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Protection in Contracts

I am amazed at how many protection companies enter into non-contractual agreements with clients and perform duties on a basic handshake.  Any legitimate client worth its weight in salt would never enter upon an agreement without a contract on the books preceded by a proposal.  But it is beyond my realm of imagination how many of us in this industry will engage in such an agreement without contractual protection.

Contracts can be more frightening than the detail itself.   What expenses did we agree on? Did we agree upon a daily or hourly rate?  How many specialists did we agree upon?   Is the client paying for advance work?  These are all questions that are in your contract and will alleviate you resorting to your memory and convincing a client it was what you agreed upon during those drinks at the bar and are just some of the details within the contract that affect how much you spend, and how much you make.  For most of us this is the most important part of the agreement.  However, there are other “Articles” that need to be in the contract to protect YOU and save you the heartache from having to pay later.

Some (not all) of these articles are:

  • Scope of work-Section that articulates what services you’ve agreed to deliver.  The who, and what, not the when and why.
  • Contract price
  • Invoicing and payment
  • Liability
  • Disputes

Another thing you need to include is a section that states whether you are using sub-contractors.  Warning here, you need to really know and understand  the definition of a sub-contractor.  In many states a sub-contractor is a company, not an individual, and under the definition of a sub-contractor you have limited managing authority.  Read your state laws and marry that up with uncle IRS’ rules.  In some cases they seem to clash but in the end you have to take responsibility to stay within the guidelines.

Often times protection companies will engage in a handshake deal with someone within the client group that really does not have the authority to execute the agreement but has been tasked to procure the service provider.  More that not this person has no prevailing understanding of the importance of a contract because in many cases they too did not sign a contract.  When it’s time to get paid you’ll find yourself chasing down Joe Schmuckatelly for the agreement you guys made at the bar.  This is dangerous poker you are playing especially when you have put together a team of specialists that want to be paid and could care less that you can’t find the person in charge of the money nor Mr. Schmuckatelly.  Their beef is with YOU.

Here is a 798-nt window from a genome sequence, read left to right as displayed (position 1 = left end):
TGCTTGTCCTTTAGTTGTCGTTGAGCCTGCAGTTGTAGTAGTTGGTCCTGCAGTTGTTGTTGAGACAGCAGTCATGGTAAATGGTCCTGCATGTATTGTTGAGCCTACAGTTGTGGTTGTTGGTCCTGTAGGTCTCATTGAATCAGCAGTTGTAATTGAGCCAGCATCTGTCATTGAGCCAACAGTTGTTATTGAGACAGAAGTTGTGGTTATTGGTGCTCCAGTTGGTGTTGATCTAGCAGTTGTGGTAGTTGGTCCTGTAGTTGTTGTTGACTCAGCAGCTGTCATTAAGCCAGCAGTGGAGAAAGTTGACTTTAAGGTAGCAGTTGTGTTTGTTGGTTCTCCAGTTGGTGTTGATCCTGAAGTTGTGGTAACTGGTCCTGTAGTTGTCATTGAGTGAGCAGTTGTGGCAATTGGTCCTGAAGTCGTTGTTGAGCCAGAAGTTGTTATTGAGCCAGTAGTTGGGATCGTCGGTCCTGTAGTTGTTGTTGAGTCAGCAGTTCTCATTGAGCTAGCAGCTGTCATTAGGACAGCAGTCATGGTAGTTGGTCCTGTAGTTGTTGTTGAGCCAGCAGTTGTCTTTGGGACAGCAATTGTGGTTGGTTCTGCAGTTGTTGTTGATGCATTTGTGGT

The other thing you want to understand is that a proposal is NOT a contract.  Proposals are not binding, SIGNED contracts are.  I say signed because there are some of you that have submitted contracts and have been promised that the contract will be signed and sent back to you before the start date.  I am not going to tell you whether you go ahead and pay for plane tickets, reserve lodging and vehicles, but just remember if you do and you do so knowing that the contract is not signed, you are rolling the dice.  The old school mentality is no contract, NO deal.

I suggest that you have a standard contract that you use for each engagement that covers all of the essential articles for a protection detail.  What happens in many cases is that when you submit that contract the client will send it to their legal department and red-line areas that they do not agree with and add language they want in it.  Coming from a family full of attorneys, I undertand how and why this happens.  With one client we have, we had to include and retract language in our standard agreement.  After we resubmitted the contract, it was then forwarded to another lawyer in the legal department who took out the initial attorneys additions and asked us to add language that mirrored what the first attorney told us to take out.  Eventually everything was agreed upon and that contract still remains in affect today.  My brother oversees our negotiations and laughed and said this is standard within legal departments because each attorney has his/her own style.

In closing, STOP doing handshake deals and get down to the business end of doing business.  Me and Mark are thinking of doing a webinar on this subject matter but have not come to a final decision.  It is unsure how much interest is out there on this subject.

1 comment

  1. James Draine

    Im all ears on the subject and would even make a donation to make it happen as well as to see some real professional contracts with wording for fees for conducting a advances etc..

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